The Safe, Accountable, Flexible, Efficient, Transportation Equity Act: A Legacy for Users (SAFETEA-LU) (P.L. 109-59, 119 Stat. 1144) became law on August 10, 2005. The act modified and extended the funding guarantees created in TEA-21 through the life of the legislation (FY2005 through FY2009). Under SAFETEA, the RABA adjustment was altered to be based on the average of actual receipts from two years prior and receipt projections for the current year, allowing a negative adjustment only when the Highway Trust Fund is below $6 billion. RABA funds were only distributed in FY2007 ($842 million).

SAFETEA-LU also broadened somewhat the ability of states to use tolling on interstate highways for traffic congestion reduction and to finance construction. In addition, the legislation cleared up questions that had arisen about the use and operation of high-occupancy vehicle (HOV) lanes on federally funded highways.

The Equity Bonus (EB) Program replaced the Minimum Guarantee (MG) Program found in TEA-21. The EB Program guarantees that states receive an annual percentage floor relative to the TEA-21 average annual apportionment.

Several pilot programs were also authorized in the legislation:

  • the Truck Parking Facilities Program is intended to deal with the paucity of long-term parking for commercial vehicles along the National Highway System;
  • Highways for Life Program provides funding to improve safety, decrease construction time, reduce congestion from construction, and improve the driving experience;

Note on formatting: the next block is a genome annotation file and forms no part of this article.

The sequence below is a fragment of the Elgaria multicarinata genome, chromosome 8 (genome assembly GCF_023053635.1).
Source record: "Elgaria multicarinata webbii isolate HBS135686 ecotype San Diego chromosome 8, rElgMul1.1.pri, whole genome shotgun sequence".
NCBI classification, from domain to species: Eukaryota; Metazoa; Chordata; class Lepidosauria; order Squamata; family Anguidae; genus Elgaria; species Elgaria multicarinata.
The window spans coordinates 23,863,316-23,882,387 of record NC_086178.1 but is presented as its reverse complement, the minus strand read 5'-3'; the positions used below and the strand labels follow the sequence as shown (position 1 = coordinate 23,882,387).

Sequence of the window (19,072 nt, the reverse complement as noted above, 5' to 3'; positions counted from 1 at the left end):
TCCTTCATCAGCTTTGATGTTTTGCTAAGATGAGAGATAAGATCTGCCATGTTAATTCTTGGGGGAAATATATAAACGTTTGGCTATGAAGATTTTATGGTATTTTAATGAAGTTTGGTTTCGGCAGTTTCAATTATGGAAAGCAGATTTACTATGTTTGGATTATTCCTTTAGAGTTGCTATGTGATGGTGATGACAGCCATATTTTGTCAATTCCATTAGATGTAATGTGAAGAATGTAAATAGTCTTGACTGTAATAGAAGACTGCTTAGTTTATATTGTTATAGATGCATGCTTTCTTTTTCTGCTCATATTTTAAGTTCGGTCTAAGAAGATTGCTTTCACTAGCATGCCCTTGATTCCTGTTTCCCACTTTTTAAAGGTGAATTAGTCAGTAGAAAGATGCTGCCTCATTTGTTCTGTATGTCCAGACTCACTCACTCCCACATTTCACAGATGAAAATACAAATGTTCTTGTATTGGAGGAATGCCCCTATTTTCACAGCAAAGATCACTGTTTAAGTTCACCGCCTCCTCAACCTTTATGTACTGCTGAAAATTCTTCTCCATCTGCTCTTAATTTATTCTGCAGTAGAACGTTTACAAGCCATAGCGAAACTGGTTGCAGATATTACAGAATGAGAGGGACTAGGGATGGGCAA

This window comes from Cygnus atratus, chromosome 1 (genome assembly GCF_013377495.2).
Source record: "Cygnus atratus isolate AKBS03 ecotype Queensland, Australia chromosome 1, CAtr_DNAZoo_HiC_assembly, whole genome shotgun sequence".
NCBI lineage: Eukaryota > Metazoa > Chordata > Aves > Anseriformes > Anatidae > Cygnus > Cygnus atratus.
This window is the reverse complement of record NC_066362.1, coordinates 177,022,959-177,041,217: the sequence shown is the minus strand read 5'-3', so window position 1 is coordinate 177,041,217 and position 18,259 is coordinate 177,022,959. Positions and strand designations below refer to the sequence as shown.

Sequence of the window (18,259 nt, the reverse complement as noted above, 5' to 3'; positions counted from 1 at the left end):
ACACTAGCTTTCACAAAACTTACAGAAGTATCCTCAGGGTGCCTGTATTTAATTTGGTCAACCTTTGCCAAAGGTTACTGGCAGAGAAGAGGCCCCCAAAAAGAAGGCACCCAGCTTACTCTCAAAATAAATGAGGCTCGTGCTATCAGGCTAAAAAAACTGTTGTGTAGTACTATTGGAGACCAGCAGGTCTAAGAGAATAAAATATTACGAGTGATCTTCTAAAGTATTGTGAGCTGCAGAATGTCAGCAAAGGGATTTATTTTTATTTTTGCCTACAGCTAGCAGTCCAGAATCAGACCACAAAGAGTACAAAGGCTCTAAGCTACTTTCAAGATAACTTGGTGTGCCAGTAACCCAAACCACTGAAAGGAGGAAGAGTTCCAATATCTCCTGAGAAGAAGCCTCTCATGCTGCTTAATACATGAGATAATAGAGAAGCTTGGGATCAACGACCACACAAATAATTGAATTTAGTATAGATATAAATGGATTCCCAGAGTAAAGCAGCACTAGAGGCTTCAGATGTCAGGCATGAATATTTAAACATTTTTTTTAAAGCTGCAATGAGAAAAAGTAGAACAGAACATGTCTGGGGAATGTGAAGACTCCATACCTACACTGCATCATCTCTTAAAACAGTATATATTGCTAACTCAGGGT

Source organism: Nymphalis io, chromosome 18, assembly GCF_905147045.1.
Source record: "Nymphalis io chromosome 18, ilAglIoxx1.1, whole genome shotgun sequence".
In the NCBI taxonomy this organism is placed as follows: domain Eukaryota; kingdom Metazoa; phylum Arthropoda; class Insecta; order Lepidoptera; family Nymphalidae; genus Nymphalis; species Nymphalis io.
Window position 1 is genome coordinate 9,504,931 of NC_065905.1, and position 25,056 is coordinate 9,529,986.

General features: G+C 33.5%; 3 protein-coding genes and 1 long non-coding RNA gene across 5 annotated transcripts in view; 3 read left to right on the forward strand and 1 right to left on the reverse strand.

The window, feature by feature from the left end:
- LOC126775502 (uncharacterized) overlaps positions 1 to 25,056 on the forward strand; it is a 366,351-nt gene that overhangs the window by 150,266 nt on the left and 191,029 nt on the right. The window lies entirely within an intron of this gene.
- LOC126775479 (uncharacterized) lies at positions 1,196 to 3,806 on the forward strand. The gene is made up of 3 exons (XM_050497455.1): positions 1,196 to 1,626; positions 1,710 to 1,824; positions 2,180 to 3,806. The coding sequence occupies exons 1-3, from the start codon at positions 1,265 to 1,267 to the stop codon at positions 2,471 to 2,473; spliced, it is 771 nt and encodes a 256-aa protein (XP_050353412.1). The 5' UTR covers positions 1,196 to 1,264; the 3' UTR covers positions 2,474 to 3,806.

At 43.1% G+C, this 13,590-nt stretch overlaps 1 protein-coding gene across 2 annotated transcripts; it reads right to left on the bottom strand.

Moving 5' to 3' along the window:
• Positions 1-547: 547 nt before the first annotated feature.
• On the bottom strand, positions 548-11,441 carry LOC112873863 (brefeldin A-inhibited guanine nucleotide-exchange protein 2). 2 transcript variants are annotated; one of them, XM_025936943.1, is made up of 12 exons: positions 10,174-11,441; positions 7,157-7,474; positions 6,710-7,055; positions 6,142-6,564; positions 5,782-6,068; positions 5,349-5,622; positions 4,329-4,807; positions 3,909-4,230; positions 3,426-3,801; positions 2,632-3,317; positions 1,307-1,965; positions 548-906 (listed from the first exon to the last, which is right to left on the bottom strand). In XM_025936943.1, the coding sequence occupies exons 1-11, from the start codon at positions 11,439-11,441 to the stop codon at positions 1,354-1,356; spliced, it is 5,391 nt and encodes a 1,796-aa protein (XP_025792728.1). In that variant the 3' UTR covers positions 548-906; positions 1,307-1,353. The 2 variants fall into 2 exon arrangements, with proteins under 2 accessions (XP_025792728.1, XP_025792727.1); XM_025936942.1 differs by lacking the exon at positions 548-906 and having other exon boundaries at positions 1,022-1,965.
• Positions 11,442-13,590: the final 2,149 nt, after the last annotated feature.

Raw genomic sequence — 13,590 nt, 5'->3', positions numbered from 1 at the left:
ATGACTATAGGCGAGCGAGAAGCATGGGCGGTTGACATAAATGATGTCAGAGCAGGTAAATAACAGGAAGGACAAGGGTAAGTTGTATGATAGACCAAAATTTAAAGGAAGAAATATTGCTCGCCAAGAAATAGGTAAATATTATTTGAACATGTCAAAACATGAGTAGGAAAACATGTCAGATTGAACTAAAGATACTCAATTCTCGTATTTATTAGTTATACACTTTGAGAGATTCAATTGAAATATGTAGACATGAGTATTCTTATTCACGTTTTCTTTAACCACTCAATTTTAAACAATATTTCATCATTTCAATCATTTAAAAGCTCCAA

• the Real-Time System Management Information Program is intended to provide states the capability to monitor major highways in real time and use the information to mitigate or reduce congestion; and
  • the Future Strategic Highway Research Program is to be run by the National Research Council of the National Academy of Sciences to research renewal of highway infrastructure with minimum delay of traffic, prevent or reduce the severity of highway crashes, reduce travel times, and integrate other concerns into enlarging highway capacity. The program received $205 million for FY2006 through FY2009.

Since October 1, 2009, federal aid to highways has been operating on a series of authorization extension acts.

Table 1. Status of the Highway Account of the Trust Fund

(thousands of dollars)



Closing Balance



Closing Balance



































































































































































Source: Federal Highway Administration, Highway Statistics 2010.



A broad overview of highway and road construction, and a source of some material in this report, is U.S. Department of Transportation, Federal Highway Administration, America's Highways, 1776-1976: A History of the Federal-Aid Program (Washington: GPO, 1977), 560 p.


Albert Gallatin, Letter to Hon. Mr. Giles, Chairman of the Committee on the admission of the Northwestern Territory into the Union, Washington, Feb. 13,1802, in Walter Lowrie and Matthew St. Clair Clarke, eds. American State Papers, Volume I, 7th Cong., 1st sess. (Washington: Gales & Seaton, 1833), pp. 327-328.


American State Papers, vol. I, 10th Cong., 1st sess., p. 725.


Pamela L. Baker, "The Washington National Road Bill and the Struggle to Adopt a Federal System of Internal Improvement," Journal of the Early Republic, vol. 22, no. 3 (Autumn 2002,) p. 440; George Rogers Taylor, The Transportation Revolution, 1815-1860 (Armonk, NY: M.E. Sharpe, Inc., 1977), pp. 17-22.